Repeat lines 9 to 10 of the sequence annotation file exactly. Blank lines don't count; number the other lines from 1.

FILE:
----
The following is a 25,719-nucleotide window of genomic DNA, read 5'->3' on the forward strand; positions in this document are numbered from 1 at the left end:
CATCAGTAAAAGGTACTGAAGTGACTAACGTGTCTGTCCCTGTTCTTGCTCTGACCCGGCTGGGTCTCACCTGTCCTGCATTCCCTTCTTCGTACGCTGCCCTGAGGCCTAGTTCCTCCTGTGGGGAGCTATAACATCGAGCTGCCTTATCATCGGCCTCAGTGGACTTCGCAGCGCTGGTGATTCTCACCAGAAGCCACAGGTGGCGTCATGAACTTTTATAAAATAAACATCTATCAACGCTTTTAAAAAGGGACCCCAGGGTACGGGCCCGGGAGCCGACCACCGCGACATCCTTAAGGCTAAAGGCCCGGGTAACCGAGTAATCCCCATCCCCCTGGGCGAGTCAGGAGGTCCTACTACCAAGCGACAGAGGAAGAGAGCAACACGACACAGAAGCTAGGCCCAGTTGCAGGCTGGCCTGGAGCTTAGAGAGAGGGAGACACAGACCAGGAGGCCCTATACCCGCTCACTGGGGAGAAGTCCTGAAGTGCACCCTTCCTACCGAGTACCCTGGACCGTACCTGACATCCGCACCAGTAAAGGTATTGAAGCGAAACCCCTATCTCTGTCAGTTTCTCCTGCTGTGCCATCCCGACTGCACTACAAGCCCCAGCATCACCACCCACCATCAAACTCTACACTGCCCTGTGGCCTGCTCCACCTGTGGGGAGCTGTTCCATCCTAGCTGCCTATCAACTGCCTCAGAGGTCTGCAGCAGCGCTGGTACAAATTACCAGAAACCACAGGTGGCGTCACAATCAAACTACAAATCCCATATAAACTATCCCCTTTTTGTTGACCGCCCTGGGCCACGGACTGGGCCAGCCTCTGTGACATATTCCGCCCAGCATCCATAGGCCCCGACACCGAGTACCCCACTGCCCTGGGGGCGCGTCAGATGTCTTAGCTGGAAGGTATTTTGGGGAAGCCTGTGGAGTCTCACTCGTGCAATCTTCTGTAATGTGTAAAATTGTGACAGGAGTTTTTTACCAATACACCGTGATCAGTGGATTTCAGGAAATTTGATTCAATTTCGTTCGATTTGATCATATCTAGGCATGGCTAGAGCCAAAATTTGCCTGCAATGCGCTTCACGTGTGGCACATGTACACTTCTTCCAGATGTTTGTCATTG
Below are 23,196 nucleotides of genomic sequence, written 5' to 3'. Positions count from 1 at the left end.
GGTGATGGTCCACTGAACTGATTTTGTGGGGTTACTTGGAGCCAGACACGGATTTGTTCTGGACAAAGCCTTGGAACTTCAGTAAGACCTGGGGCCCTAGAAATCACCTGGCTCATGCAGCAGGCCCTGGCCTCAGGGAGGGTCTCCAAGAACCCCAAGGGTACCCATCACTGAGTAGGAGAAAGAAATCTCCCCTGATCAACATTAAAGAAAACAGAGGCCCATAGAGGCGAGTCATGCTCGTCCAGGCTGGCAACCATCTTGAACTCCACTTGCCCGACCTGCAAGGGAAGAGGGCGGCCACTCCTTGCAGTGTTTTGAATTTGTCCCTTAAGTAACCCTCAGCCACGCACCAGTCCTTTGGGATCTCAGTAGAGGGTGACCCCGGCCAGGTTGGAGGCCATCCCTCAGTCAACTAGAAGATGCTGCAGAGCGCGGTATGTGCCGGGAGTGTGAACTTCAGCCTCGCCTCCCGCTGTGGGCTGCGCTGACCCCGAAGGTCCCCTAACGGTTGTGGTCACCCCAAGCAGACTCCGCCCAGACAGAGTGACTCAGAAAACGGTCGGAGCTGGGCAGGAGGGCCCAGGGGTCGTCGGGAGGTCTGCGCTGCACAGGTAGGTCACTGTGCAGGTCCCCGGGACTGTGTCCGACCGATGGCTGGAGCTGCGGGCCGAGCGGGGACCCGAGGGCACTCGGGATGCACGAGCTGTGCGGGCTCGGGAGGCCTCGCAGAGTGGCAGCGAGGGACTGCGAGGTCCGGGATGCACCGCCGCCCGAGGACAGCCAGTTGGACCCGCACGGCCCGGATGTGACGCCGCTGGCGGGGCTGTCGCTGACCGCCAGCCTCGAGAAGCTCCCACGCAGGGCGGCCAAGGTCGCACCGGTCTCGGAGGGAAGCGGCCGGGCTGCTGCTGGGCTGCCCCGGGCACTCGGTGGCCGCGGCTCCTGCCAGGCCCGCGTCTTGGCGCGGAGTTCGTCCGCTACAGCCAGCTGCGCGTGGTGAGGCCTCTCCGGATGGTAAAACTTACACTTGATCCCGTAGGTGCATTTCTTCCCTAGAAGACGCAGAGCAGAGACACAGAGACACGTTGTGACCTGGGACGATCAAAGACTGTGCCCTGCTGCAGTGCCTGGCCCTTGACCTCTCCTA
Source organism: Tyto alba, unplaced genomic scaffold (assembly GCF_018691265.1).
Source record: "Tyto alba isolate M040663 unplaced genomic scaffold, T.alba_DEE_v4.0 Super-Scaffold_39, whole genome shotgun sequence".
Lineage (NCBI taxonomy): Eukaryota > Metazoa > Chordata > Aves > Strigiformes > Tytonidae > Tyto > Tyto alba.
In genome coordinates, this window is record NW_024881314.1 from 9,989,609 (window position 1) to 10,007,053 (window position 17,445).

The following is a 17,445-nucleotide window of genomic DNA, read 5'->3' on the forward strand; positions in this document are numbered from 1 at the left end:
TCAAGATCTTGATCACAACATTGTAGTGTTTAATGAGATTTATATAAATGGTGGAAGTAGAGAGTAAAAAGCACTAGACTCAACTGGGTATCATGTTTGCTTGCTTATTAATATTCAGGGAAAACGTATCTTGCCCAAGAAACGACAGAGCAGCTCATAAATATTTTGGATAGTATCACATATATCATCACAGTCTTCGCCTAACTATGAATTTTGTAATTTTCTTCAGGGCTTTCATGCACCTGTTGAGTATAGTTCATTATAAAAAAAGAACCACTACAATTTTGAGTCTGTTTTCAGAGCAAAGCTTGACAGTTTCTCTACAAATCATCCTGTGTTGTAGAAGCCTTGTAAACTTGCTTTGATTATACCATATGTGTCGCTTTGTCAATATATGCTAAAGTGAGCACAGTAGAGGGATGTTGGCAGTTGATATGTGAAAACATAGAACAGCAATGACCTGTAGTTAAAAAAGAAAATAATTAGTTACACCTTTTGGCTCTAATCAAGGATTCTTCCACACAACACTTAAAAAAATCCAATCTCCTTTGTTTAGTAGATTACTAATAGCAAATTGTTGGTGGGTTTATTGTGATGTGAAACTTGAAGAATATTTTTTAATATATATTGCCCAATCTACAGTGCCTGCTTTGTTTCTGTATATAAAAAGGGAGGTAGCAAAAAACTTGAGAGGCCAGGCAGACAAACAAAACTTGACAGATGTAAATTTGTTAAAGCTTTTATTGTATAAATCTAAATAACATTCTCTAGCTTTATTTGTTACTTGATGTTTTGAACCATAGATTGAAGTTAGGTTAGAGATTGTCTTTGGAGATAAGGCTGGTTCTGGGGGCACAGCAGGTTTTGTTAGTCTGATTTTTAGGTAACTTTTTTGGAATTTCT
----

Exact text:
The following is a 17,445-nucleotide window of genomic DNA, read 5'->3' on the forward strand; positions in this document are numbered from 1 at the left end:
TCAAGATCTTGATCACAACATTGTAGTGTTTAATGAGATTTATATAAATGGTGGAAGTAGAGAGTAAAAAGCACTAGACTCAACTGGGTATCATGTTTGCTTGCTTATTAATATTCAGGGAAAACGTATCTTGCCCAAGAAACGACAGAGCAGCTCATAAATATTTTGGATAGTATCACATATATCATCACAGTCTTCGCCTAACTATGAATTTTGTAATTTTCTTCAGGGCTTTCATGCACCTGTTGAGTATAGTTCATTATAAAAAAAGAACCACTACAATTTTGAGTCTGTTTTCAGAGCAAAGCTTGACAGTTTCTCTACAAATCATCCTGTGTTGTAGAAGCCTTGTAAACTTGCTTTGATTATACCATATGTGTCGCTTTGTCAATATATGCTAAAGTGAGCACAGTAGAGGGATGTTGGCAGTTGATATGTGAAAACATAGAACAGCAATGACCTGTAGTTAAAAAAGAAAATAATTAGTTACACCTTTTGGCTCTAATCAAGGATTCTTCCACACAACACTTAAAAAAATCCAATCTCCTTTGTTTAGTAGATTACTAATAGCAAATTGTTGGTGGGTTTATTGTGATGTGAAACTTGAAGAATATTTTTTAATATATATTGCCCAATCTACAGTGCCTGCTTTGTTTCTGTATATAAAAAGGGAGGTAGCAAAAAACTTGAGAGGCCAGGCAGACAAACAAAACTTGACAGATGTAAATTTGTTAAAGCTTTTATTGTATAAATCTAAATAACATTCTCTAGCTTTATTTGTTACTTGATGTTTTGAACCATAGATTGAAGTTAGGTTAGAGATTGTCTTTGGAGATAAGGCTGGTTCTGGGGGCACAGCAGGTTTTGTTAGTCTGATTTTTAGGTAACTTTTTTGGAATTTCT